“DeWet, relax and listen. I’m going to tell you some things you need to know. First, don’t tell me all you needed was time. That’s nonsense. You’re like the guy who goes bust complaining that he would have been fine in two days, if only the creditors had waited. Well, that’s crap. If you don’t have the cash flow, the creditors aren’t going to wait. If you don’t have the cash, at that point nothing else matters. You’re gone. In this case, I’ve saved you, because I do have the cash to keep funding to company. You’ve lived off it for years, and if I hadn’t acted, the shareholders would have been left holding the baby. And, by the way, everything I’ve said about the company is true. Right now, it’s got problems; you can’t finance it, I can. That’s all there is.
“Now, listen very carefully, DeWet, because I’m going to help you. Leopard-Star will make its formal offer for the balance of the shares imminently. Most of the shareholders will take it, because they won’t want to be in a small minority with us in control. I would advise you, though, not to accept the offer. You will be better rewarded by holding whatever stake you currently have. And, by the way, obviously right now you’re still ceo. just don’t do anything stupid, DeWet, and take my advice.” With that, Serck hung up.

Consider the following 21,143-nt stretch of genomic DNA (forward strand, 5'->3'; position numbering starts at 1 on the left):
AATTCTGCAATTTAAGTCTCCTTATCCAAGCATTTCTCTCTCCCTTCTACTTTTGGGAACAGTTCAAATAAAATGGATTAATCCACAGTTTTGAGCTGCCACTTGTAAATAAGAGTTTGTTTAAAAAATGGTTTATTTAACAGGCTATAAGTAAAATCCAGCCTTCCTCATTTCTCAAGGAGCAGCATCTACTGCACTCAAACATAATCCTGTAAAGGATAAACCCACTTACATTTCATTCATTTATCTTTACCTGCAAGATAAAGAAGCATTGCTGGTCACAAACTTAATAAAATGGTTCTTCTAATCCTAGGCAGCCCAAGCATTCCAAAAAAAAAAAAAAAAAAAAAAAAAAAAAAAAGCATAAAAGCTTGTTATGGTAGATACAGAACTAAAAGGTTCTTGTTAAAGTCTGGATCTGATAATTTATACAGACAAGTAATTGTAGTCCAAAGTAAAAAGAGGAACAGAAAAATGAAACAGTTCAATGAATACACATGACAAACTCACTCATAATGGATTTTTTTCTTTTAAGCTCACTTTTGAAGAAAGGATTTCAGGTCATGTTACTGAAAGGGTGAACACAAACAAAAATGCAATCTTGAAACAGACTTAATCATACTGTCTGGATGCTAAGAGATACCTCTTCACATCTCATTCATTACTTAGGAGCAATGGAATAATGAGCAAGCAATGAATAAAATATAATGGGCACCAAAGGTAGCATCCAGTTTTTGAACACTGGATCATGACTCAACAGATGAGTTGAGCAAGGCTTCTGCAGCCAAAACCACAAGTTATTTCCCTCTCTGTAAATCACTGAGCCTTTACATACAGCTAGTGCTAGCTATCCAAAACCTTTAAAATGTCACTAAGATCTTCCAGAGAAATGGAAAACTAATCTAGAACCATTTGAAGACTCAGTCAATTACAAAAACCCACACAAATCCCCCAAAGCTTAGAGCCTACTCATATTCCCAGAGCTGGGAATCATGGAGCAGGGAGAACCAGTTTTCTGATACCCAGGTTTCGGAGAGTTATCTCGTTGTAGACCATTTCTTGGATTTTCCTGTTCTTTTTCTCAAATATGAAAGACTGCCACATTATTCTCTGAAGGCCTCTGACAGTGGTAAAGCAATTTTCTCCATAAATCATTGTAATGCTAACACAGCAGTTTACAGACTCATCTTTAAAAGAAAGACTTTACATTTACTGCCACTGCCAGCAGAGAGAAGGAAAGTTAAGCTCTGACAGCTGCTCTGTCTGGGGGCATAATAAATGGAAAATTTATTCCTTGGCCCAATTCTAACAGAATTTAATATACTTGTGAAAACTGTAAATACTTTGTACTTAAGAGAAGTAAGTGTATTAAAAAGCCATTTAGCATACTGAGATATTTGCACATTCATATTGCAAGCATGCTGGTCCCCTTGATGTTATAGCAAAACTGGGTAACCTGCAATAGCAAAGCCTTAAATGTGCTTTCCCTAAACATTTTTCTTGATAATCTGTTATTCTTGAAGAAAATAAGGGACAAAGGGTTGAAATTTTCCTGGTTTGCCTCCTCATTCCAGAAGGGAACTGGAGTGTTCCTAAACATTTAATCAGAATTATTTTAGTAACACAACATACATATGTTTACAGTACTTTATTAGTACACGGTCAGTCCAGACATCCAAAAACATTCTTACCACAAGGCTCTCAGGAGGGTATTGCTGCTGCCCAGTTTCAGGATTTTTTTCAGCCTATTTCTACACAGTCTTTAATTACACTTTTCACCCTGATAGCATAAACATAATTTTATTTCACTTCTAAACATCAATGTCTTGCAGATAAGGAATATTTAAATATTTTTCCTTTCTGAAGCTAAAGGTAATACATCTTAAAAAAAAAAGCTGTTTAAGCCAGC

Steyn calmed down, but he couldn’t understand what game Serck was playing. Why now? There was no indication that the copper price was going to improve any time soon, so why would Leopard-Star’s interests be served by increasing their exposure to the business? Sure, with the way the company had been talked down, Serck had got the new stake at a low price, but beyond a knee-jerk reaction when the market saw the fund’s growing involvement, there didn’t appear to be anything else to make the situation improve. As a long-term play, it gave Serck’s other interest, Metal-Exx, a copper bank to support future trading, but, whichever way he looked at it, Steyn couldn’t see the imperative to move now, as Serck had done. He was missing a piece of the puzzle, but he couldn’t quite see where.
London’s Mayor, Sadiq Khan, who had replaced Boris Johnson a couple of years earlier (leaving the latter free, to the surprise of some, to become Britain’s post-Brexit referendum Foreign Secretary), was feeling very pleased with himself. He strode into the press conference, in City Hall, across the river from the City domain of the Lord Mayor, accompanied by his guest and surrounded by both of their entourages. There was a rustle of excitement among the hacks gathered in the room when they saw the guest. Was that really Elon Musk?